Smart industry is an omnipresent concept in contemporary business, encountered for example in specific forms like smart manufacturing (also known as Industry 4.0) and smart logistics. In general, smart industry refers to performing industrial processes by leveraging modern information technology and boosting overall process performance to achieve your business goals faster and more efficiently.
Smart industry is sometimes referred to as “intelligent industry,” which may lead some to erroneously interpret it narrowly as the application of artificial intelligence (AI) in industrial settings. AI is an important technology these days and has significant applications in industry, but smart industry is much, much more than this.
The foundation of smart industry lies in using digital technology to connect operational business elements into an integrated industry business system that effectively and efficiently reacts (and possibly even proacts) to its environment. To arrive at a truly smart business fabric, there are two aspects that need to be carefully considered: horizontal and vertical integration.
Horizontal integration helps you create more coherent and reactive business processes, enabling a real-time coupling between various steps in the process, such as sales, procurement, inbound logistics, production, outbound logistics and after-sales service. This primarily pertains to the scope of your organization, but also extends to your entire business chain or business network. After all, your procurement function is connected to your provider’s sales function.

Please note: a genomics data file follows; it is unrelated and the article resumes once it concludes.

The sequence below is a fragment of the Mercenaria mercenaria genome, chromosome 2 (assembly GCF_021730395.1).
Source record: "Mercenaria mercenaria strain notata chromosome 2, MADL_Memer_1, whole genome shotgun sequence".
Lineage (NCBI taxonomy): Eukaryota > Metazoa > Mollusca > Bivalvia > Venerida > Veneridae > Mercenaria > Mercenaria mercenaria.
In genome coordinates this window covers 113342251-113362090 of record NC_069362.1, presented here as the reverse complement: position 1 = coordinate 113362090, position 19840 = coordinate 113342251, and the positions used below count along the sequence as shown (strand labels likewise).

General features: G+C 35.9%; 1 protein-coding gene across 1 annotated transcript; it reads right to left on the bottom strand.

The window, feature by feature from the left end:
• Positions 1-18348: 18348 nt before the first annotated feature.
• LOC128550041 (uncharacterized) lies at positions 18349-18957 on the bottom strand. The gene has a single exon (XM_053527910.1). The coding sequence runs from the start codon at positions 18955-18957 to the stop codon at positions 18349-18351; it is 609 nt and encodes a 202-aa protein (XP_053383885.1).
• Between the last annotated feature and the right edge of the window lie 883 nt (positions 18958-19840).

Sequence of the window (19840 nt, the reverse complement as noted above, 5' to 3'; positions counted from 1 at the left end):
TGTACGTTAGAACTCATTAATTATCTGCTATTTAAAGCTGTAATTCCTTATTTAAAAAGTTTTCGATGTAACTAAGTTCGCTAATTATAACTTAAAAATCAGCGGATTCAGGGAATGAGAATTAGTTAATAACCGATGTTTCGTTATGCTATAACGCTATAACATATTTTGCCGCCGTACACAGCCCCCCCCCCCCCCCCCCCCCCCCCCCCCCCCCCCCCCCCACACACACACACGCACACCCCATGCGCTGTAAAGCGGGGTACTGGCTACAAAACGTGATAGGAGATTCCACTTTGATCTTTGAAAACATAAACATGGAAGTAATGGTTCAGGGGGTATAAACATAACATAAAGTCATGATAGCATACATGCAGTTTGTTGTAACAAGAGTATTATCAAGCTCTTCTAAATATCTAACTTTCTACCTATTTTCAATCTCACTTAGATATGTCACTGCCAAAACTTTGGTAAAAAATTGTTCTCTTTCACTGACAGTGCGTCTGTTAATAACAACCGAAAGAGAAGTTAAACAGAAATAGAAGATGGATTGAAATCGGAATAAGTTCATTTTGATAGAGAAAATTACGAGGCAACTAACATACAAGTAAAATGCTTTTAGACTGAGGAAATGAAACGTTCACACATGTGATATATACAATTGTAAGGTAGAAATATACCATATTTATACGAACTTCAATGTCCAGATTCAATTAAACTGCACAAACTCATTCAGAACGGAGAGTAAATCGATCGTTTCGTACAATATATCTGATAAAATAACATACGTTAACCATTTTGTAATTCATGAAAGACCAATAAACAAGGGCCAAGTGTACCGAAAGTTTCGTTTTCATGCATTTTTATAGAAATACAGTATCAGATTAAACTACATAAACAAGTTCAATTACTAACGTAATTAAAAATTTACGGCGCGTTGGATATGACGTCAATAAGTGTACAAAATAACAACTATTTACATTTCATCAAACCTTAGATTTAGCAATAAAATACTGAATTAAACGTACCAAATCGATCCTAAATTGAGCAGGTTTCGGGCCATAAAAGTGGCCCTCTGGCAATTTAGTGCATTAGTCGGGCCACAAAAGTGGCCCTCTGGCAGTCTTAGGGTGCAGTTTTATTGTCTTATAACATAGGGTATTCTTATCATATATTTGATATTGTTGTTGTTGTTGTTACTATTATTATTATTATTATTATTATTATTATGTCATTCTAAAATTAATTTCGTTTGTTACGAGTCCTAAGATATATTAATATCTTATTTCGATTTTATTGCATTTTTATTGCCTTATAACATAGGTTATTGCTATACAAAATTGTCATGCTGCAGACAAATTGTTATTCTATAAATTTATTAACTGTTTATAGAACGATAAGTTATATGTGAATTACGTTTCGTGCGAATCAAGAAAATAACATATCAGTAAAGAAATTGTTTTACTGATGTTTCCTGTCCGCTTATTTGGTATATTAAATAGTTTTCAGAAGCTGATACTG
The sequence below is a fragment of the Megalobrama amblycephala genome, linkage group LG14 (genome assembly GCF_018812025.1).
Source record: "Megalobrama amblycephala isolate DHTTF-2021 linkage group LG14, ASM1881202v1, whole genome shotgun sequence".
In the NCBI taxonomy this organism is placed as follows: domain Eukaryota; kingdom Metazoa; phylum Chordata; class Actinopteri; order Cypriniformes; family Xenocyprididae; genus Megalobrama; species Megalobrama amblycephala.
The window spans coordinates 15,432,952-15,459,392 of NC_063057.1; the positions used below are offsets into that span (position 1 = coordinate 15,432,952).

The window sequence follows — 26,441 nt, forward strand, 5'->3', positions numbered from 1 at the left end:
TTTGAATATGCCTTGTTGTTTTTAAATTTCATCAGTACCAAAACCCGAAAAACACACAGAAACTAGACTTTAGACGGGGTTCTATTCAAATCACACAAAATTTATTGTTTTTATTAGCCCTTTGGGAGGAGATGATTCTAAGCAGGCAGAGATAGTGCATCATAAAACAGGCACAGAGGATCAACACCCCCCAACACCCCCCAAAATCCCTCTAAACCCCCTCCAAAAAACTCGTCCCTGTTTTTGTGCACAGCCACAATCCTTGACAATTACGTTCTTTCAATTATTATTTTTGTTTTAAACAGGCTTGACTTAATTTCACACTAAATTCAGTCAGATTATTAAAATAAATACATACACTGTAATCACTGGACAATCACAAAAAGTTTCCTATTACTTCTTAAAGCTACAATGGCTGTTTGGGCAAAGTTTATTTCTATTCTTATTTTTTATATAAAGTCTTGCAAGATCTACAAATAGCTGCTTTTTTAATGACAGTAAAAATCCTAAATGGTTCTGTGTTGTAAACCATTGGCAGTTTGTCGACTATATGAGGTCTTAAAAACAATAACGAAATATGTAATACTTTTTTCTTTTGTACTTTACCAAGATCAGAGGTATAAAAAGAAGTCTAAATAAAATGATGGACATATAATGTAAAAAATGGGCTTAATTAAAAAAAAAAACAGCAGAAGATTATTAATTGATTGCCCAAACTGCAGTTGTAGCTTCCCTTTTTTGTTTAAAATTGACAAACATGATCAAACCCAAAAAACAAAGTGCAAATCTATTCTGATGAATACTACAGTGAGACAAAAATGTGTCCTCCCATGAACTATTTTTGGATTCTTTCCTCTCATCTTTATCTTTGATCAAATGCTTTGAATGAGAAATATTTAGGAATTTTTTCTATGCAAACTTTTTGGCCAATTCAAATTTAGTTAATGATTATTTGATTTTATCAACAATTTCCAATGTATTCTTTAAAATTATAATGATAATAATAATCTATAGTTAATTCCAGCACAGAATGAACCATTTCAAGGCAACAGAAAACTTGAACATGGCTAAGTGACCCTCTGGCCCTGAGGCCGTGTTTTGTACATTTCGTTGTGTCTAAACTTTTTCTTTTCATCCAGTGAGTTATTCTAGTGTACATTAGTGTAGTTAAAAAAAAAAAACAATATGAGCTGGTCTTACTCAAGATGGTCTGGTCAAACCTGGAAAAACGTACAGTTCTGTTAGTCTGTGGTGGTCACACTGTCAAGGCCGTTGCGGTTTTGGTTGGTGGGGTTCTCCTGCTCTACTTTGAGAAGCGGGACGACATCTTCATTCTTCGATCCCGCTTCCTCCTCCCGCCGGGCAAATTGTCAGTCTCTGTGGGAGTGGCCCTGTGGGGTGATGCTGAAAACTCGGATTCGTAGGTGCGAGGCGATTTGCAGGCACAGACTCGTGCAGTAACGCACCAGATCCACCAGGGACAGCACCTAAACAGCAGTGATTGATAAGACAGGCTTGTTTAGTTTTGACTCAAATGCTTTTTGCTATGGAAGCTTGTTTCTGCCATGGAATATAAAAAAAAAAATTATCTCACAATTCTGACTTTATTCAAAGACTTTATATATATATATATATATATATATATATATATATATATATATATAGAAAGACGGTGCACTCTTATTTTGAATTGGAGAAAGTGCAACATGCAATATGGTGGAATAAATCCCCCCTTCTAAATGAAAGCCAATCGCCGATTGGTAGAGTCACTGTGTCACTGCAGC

Adequate digital connections help streamline the overall processes, enabling faster chain-level responses, leading to the possible conversion of a supply chain into a demand chain. All of these play a business-critical role in serving your customers’ exact needs – both product-wise and time-wise – while making your operations more efficient. For example, by safely reducing intermediate stock to ensure minimal impact on the existing production line.
On the other hand, a vertical integration in your organization is all about connecting the high-level, customer-facing functions (as outlined in the processes discussed above) to the internal operations of the back-end functions. In smart industry, these internal operations typically have a physical aspect. Consider this: physical goods are produced in smart manufacturing, while in smart logistics, physical goods are transported. Hence, vertical integration is about connecting the intangible world of enterprise information systems to the physical world of the systems that control your shop floor, whether in a manufacturing hall or a logistics distribution center. This is often referred to as the IT-OT connection — the link between information technology and operations technology. However, for several reasons, this link is quite challenging to realize in its best form.